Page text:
Friday, October 09, 2009

What is an extrovert administrator to do?

Extroverts can make wonderful administrators.

Just to define our terms here, extroverts are people who like to have interactions with other people. We get energy from these interactions, and that energy is sustaining. We also tend to process ideas out loud, rather than internally as introverts would, and we see our understanding grow through discussion and debate with other people. We think best through conversation. We don't like spending too much time alone, as it saps our energy and sense of self.

There are some clear pluses to being an extrovert and administrator. We are good with people. We don't mind being in the public eye and giving presentations, trainings, and facilitating meetings. We are not shy in advancing our agendas, and we have gifts in communicating our ideas to others.

On the other hand, we extroverts face some challenges. We don't always listen as well as we should to people in meetings, being more focused on participating as part of our own thinking process. We may come on so strong that people take our statements to be firm convictions, when they may really just be tentative thoughts. We may tend to dominate or shut down more introverted people in these conversations as well, in a rush to participate or assert our own ideas. And we may struggle with confidentiality in our need to process--out loud--issues that are troubling us. It makes sense, in that extroverts tend to think by talking, and how can one think about, say, a personnel issue without talking about it with other people? Of course, personnel issues are just one of many that need to be confidential in a workplace, and results of breaking that confidentiality can range from a loss of friendship with colleagues to winding up in court.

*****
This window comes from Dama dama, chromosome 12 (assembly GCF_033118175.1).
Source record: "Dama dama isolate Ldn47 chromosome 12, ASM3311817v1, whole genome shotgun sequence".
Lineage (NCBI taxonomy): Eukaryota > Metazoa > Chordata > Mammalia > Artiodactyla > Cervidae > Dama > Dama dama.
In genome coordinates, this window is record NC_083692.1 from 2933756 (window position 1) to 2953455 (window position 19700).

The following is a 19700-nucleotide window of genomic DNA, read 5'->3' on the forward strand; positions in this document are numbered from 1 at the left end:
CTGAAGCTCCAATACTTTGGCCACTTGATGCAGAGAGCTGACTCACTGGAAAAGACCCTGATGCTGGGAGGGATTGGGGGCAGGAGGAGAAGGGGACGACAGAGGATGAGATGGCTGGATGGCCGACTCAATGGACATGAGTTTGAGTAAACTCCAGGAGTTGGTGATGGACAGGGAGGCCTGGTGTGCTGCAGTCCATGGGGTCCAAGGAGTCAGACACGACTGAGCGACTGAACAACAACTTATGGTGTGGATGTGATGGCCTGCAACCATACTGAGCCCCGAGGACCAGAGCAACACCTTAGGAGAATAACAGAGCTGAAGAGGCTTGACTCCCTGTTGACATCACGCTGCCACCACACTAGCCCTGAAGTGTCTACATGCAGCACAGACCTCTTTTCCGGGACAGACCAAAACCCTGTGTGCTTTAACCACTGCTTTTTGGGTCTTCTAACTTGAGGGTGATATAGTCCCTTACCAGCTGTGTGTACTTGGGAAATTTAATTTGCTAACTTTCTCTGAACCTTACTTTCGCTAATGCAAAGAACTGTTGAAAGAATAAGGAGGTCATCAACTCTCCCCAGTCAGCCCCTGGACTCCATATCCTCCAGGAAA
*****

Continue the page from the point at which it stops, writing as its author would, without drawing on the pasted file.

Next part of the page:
I have taken many approaches to these dilemmas as an extrovert administrator. In meetings I am facilitating, I try to take notes about what others are saying and what I want to respond. That way, I won't forget my thoughts, but I also won't jump in prematurely and dismiss out of hand the ideas of others in the group.

I try to signal that I am open to challenge and changing my mind throughout a discussion by trying on the ideas and suggestions of others, though I am loathe to qualify my own thoughts. As a feminist, I just cannot hold with the "perhaps it's just me, but I think..." or "I may be wrong, but I thought perhaps..." school of speaking. Sorry, I know I speak in declaratives, but that is just what I prefer. No namby-pamby half-statements for this woman... you get run over by the guys if you do that.

The issue of managing confidentiality has been my biggest challenge, because the legalistic nature of our society takes away a lot of options for processing. Written reflections, such as journals and notes, can be subpoenaed, and conversations and emails can also wind up in court. My best recourse has been to use my partner (and some off-site professional colleagues) as a processing mechanism and as a support to my determination to keep things confidential. We process work-related issues, and she allows me to use this to think through tough issues. I will claim spousal privilege, since we are officially married in another state, though I would likely lose in my own state since we have a constitutional amendment banning recognition of same-sex relationships, which is a drag.